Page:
Hindu Vivek Kendra
A RESOURCE CENTER FOR THE PROMOTION OF HINDUTVA
   

    Title: Srikrishna Commission Report: Perception of Hindus and Muslims
    Comment of Hindu Vivek Kendra
    AUTHOR: Hindu Vivek Kendra
    Publishers: Hindu Vivek Kendra
    Date: October 98.

We are enclosing here with excerpts from the report prepared by the Tata Institute of Social Science. TISS was asked by the Srikrishna Commission to undertake an analysis of the causative factors for the riots from the perspective of socio-economic, demographic and political factors.

The enclosed excerpts did not find mention in the final report of the Commission. It narrates the responses of Hindus and Muslims not to the causes of riots as such but their perception of the society and relationships. The Hindu responses closely represent what is branded as the Hindutva view point. The TISS report says, "We were a bit surprised that right across the occupation status categories, the Hindus, whom we interviewed, held almost similar views." The fact that the authors of the report are surprised is very much surprising. Does this not indicate their alienation from the way the society is thinking? And yet this institute is considered to be a premier one in its field.

Amongst the Muslims there is a clear indication of the rejection by the masses of what is projected as their leaders. Yet, the Commission has given importance to these leaders. In this respect, too, we think, the Commission has failed in the larger task that has been allotted to it, and has come to conclusions on the basis of people who have very little empathy for the society that they are supposed to be working in.

Growing attraction of the Hindutva

It is one of the paradoxes of the modern Indian politics that the forces of Hindutva have been able to achieve since 1985, what could not be achieved in their life time by Hedgewar, Savarkar and Golwalkar. As said earlier, the leaders of Jana Sangh in fifties caused more amusement than evoke serious following or response. But, since 1985 the appeal went home and the Hindu psyche started getting consolidated and increasingly large number of the Hindus became vulnerable to the communal appeals. Certain political factors have helped the process.

We were a bit surprised that right across the occupational status categories, the Hindus, whom we interviewed, held almost similar views. There were variations only on minor points.

(i) Almost all the Hindus felt that the Governments, and the Congress Government in particular, have been appeasing the Muslims, who used to constitute a vote bank of the Congress. The Hindu respondents mentioned the following instances of appeasement: the reversal by the parliament of the Shah Bano Judgment, the Muslim blocking the public roads on Fridays for namaz, the banning of Salman Rushdie's book, use of loudspeakers on the Masjid minarets, the Centre's compromise on the question of the release of the kidnapped daughter of a Central Minister, the Muslim reaction against the proposed cooperation between the Bharatiya Vidya Bhavan and Anjuman -I-Islam in Bombay, the Muslim opposition to Vande Mataram, creation of Malappuram district in Kerala, etc. One top level south Indian engineer said:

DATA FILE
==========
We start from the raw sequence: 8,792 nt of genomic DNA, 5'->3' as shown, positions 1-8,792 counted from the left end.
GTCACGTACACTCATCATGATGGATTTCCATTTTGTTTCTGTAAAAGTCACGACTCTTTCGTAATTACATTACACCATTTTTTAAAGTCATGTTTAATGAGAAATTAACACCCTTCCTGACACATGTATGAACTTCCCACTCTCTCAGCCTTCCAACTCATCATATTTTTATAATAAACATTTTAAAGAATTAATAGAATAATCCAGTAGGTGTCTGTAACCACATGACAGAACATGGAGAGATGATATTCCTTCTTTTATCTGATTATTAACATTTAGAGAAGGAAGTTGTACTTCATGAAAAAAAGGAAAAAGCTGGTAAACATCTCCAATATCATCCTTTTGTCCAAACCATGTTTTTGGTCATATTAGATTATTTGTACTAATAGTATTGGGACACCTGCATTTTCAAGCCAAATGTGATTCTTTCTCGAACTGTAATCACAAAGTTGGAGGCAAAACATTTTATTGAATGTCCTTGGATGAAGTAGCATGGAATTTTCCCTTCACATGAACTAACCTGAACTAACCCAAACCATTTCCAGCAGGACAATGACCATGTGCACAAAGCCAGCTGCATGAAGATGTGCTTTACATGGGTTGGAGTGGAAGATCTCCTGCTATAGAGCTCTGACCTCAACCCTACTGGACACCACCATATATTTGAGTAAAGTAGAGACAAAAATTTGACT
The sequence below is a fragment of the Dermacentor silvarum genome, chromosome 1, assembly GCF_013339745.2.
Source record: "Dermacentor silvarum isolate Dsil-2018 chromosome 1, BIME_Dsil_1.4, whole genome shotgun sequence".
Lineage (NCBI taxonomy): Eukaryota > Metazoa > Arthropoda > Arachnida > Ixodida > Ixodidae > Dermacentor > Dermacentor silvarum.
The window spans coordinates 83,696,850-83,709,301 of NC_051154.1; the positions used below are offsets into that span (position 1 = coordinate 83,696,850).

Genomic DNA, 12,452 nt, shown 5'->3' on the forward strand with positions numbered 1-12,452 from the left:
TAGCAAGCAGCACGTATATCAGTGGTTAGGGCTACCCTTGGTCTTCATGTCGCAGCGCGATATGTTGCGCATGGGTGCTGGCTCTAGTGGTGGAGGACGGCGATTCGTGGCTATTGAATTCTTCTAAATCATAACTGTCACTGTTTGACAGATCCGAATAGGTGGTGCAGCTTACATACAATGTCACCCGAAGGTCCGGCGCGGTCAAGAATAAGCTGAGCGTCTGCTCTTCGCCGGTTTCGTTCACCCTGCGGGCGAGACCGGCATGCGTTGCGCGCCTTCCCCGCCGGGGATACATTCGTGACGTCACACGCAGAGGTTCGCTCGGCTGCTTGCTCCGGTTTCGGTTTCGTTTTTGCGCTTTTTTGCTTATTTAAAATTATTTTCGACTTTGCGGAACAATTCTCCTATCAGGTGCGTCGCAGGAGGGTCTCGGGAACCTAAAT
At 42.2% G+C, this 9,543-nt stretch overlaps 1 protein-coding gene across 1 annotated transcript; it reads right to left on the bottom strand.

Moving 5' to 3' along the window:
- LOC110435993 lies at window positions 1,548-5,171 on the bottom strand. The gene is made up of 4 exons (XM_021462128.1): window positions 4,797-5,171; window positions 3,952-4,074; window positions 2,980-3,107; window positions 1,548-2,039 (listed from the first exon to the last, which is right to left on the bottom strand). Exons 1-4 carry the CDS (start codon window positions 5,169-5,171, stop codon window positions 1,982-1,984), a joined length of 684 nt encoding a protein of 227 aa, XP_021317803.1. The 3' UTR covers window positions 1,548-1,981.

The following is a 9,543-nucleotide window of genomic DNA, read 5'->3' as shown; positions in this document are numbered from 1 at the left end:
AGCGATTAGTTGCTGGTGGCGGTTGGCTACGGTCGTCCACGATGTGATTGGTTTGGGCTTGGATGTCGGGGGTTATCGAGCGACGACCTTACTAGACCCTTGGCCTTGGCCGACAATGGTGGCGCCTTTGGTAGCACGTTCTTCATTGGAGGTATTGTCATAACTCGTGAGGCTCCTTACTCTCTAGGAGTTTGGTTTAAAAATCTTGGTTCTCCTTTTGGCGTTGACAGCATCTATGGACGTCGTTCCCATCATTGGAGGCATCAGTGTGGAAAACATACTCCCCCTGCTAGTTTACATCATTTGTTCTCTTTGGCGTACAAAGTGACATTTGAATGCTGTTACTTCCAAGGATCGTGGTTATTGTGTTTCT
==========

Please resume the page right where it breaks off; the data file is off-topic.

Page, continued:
"Why not a common civil code? why reverse the Supreme court judgment? The Shah Bano episode hurts. Nobody has ill-treated the Muslims. There is so much equality. In which non-Muslim country would you find this?"

Another corporate executive said: "The Shah Bano case was the turning point. The Rajiv Gandhi amendment to the Cr.P.C. regarding the Muslim divorcees came as a shock. This enraged me." He also added that the Maha Arati launched by the Shiv Sena in Bombay was a "damn good" idea. The less educated Hindus also expressed similar sort of feelings by referring to "large families of the Muslims", "separate rights for their community", etc.

(ii) Many Hindus felt that the growing corruption and criminalisation of politics made them turn to the Hindutva. One of the respondents said that yet another turning point in the Hindu psyche was the sullying of the clean image of Rajiv Gandhi. This created a political vacuum which was partially occupied by the Hindutva forces. People became fed up and their resistance to communal appeals also broke down.

(iii) A good number of Marathi-speaking respondents, particularly of the middle and lower occupational strata said that the Shiv Sena in Bombay has helped the common Marathi speaking persons. The party's leader had, they felt, captured the imagination of the youth. Some appreciated the work of the Shiv Sena "Sthaniya Lokadhikar Samitis".

One South Indian engineer said that Thackeray's means and the way he spoke could be faulted, but the Hindus generally felt that here was one person who spoke openly what was in his mind and what was in the minds of the Hindus. "Other pseudo-secular politicians were double-tongued". Writing twelve years ago, Gupta (1982: 91) records how the Shiv Sena took up the causes of Bhyandar salt workers, better bus services to the villages, storage facilities for fishermen, and the plight of those peasants in New Bombay, whose lands were acquired.

(iv) The Pakistan factor also could have contributed to the breakdown of the resistance of the Hindu mind to the communal appeals. One non-Marathi speaking engineer said when the Pakistan-abetted terrorists started indiscriminate killings of the Hindus first in the Punjab and then in Kashmir, and media, particularly the television, gave wide coverage to these events, the Hindu mind started getting consolidated. Incidentally, one highly erudite Muslim journalist also held the same view.

(v) Many Hindu respondents felt that whereas the Muslims are driven by an unusual sense of religious zeal, and are highly united among themselves, Hinduism is a tolerant religion. This is not a new theme. But the alleged fanaticism of the Muslims and the alleged tolerance of the Hindus are being vehemently articulated now.